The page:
DEC's Draft Hudson River Estuary Action Agenda 2010-2014 is the blueprint for cleaning and protecting the Hudson River and its watershed, while increasing public access, conserving vital natural resources, improving educational programs, and protecting open space along the entire estuary. The Draft 2010-1014 Action Agenda focuses on priorities such as restoring and maintaining signature species and the ecosystems that support them; assisting communities to prepare for climate change, including sea level rise and flooding of tributary streams; maintaining the resiliency of the Hudson watershed ecosystem and its world-famous landscape; achieving the goal of swimmable water quality and maintaining the water quality New York has achieved by upgrading wastewater infrastructure.

Led by the DEC, the Draft 2010-2014 Action Agenda is an inter-agency effort undertaken cooperatively with the Department of State, the Office of Parks, Recreation and Historic Preservation, the Hudson River Valley Greenway, the Office of General Services and others.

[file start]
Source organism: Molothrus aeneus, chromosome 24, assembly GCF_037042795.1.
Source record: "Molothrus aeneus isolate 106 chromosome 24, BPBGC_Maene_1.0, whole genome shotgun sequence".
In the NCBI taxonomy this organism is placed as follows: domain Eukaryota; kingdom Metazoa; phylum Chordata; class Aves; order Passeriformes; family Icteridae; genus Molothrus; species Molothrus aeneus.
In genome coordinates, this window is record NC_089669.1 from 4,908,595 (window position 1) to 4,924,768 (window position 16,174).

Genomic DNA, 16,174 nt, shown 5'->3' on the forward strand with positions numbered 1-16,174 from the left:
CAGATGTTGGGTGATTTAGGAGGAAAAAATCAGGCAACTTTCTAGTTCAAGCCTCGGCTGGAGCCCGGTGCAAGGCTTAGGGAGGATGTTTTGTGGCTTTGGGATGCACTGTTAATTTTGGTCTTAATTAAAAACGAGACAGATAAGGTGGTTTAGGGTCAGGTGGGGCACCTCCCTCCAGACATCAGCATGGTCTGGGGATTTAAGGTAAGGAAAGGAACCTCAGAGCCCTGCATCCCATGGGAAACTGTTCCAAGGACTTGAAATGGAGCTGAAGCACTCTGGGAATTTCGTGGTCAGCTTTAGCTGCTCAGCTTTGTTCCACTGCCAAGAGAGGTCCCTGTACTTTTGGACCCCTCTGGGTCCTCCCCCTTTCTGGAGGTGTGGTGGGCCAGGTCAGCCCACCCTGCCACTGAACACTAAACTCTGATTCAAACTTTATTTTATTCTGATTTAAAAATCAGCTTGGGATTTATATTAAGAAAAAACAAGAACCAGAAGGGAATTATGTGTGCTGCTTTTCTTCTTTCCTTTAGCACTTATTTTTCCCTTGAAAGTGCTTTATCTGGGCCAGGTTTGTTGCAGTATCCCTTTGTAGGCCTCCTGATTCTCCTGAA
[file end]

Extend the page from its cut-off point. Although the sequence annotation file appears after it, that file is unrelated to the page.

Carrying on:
Written comments on the draft are due by July 31. Comments can be sent via e-mail at (please include the words "Hudson River Action Agenda" in the subject line) or by mail addressed to: Frances F. Dunwell, NYS DEC Hudson River Estuary Program, 21 South Putt Corners Road, New Paltz, NY 12561.

There will be additional public comment opportunities in fall 2009. A final Action Agenda is targeted for release in January 2010.

New York City Opera Announces 2009-2010 Season and Reopening of Renovated David H. Koch Theater with Gala Performance on November 5, 2009



(New York, NY, April 1, 2009) Under the new leadership of General Manager and Artistic Director George Steel, and with all performances taking place in the newly renovated David H. Koch Theater (formerly the New York State Theater), New York City Opera will present five operas in 2009-2010, in fall and spring seasons. With repertoire that spans opera history from the early 18th to the late 20th centuries — including the premiere of a new production — the 2009-2010 season reaffirms the company’s historic mission to present innovative productions, to champion contemporary works, to rediscover early and lesser-known operas, and to promote American artists.